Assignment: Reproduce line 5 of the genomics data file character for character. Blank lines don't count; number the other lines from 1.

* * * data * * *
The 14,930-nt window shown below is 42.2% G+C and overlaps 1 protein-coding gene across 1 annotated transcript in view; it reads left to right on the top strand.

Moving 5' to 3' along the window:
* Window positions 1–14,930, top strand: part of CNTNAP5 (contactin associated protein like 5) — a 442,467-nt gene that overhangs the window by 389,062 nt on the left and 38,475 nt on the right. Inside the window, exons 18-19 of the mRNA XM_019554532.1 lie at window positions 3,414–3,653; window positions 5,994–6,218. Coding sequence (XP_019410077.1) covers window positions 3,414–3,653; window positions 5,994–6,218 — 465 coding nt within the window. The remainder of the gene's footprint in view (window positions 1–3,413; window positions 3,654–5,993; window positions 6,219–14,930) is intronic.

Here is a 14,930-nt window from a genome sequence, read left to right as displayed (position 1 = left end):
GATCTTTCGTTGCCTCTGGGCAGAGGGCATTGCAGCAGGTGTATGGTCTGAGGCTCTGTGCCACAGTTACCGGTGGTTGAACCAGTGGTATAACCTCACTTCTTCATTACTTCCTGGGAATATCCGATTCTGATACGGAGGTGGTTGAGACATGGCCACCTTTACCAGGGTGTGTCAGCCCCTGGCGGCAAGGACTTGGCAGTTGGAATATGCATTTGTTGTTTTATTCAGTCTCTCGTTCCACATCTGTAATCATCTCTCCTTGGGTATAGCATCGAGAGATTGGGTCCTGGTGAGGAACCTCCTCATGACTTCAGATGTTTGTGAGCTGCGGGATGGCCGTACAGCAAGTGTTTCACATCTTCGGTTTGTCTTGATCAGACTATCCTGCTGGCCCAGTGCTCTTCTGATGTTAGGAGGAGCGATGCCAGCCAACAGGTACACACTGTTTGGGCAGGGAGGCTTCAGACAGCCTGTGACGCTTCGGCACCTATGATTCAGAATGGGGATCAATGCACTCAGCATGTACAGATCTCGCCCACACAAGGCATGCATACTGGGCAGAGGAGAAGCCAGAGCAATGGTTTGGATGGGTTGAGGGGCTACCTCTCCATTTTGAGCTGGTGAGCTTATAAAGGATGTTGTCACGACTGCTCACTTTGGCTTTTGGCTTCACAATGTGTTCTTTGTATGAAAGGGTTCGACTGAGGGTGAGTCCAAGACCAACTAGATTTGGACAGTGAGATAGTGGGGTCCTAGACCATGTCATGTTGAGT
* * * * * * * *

GATCTTTCGTTGCCTCTGGGCAGAGGGCATTGCAGCAGGTGTATGGTCTGAGGCTCTGTGCCACAGTTACCGGTGGTTGAACCAGTGGTATAACCTCACTTCTTCATTACTTCCTGGGAATATCCGATTCTGATACGGAGGTGGTTGAGACATGGCCACCTTTACCAGGGTGTGTCAGCCCCTGGCGGCAAGGACTTGGCAGTTGGAATATGCATTTGTTGTTTTATTCAGTCTCTCGTTCCACATCTGTAATCATCTCTCCTTGGGTATAGCATCGAGAGATTGGGTCCTGGTGAGGAACCTCCTCATGACTTCAGATGTTTGTGAGCTGCGGGATGGCCGTACAGCAAGTGTTTCACATCTTCGGTTTGTCTTGATCAGACTATCCTGCTGGCCCAGTGCTCTTCTGATGTTAGGAGGAGCGATGCCAGCCAACAGGTACACACTGTTTGGGCAGGGAGGCTTCAGACAGCCTGTGACGCTTCGGCACCTATGATTCAGAATGGGGATCAATGCACTCAGCATGTACAGATCTCGCCCACACAAGGCATGCATACTGGGCAGAGGAGAAGCCAGAGCAATGGTTTGGATGGGTTGAGGGGCTACCTCTCCATTTTGAGCTGGTGAGCTTATAAAGGATGTTGTCACGACTGCTCACTTTGGCTTTTGGCTTCACAATGTGTTCTTTGTATGAAAGGGTTCGACTGAGGGTGAGTCCAAGACCAACTAGATTTGGACAGTGAGATAGTGGGGTCCTAGACCATGTCATGTTGAGT